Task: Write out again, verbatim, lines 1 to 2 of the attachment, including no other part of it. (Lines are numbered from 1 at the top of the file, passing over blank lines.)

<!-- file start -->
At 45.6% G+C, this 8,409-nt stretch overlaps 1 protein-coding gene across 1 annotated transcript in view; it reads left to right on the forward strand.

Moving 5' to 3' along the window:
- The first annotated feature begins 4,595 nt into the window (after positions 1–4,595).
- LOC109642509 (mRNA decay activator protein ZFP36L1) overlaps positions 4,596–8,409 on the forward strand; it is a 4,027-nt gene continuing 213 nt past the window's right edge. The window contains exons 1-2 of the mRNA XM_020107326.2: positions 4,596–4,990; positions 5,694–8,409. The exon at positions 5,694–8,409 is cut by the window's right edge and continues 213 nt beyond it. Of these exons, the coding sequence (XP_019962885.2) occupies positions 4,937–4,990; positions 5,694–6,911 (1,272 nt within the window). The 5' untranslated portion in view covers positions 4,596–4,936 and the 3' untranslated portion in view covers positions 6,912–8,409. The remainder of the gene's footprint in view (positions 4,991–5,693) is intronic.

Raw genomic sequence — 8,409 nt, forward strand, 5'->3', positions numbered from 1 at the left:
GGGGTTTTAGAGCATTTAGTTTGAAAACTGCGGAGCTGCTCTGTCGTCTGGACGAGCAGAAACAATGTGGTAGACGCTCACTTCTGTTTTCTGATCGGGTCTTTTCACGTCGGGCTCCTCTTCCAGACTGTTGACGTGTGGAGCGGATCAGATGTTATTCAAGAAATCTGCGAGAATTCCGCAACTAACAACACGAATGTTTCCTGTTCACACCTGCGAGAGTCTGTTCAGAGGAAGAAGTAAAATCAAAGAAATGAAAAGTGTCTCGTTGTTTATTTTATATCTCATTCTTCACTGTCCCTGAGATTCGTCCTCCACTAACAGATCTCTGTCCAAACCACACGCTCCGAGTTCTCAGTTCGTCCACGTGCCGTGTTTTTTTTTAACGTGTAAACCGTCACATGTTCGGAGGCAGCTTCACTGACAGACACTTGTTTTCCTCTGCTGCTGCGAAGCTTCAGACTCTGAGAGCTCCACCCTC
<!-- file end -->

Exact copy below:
At 45.6% G+C, this 8,409-nt stretch overlaps 1 protein-coding gene across 1 annotated transcript in view; it reads left to right on the forward strand.

Moving 5' to 3' along the window: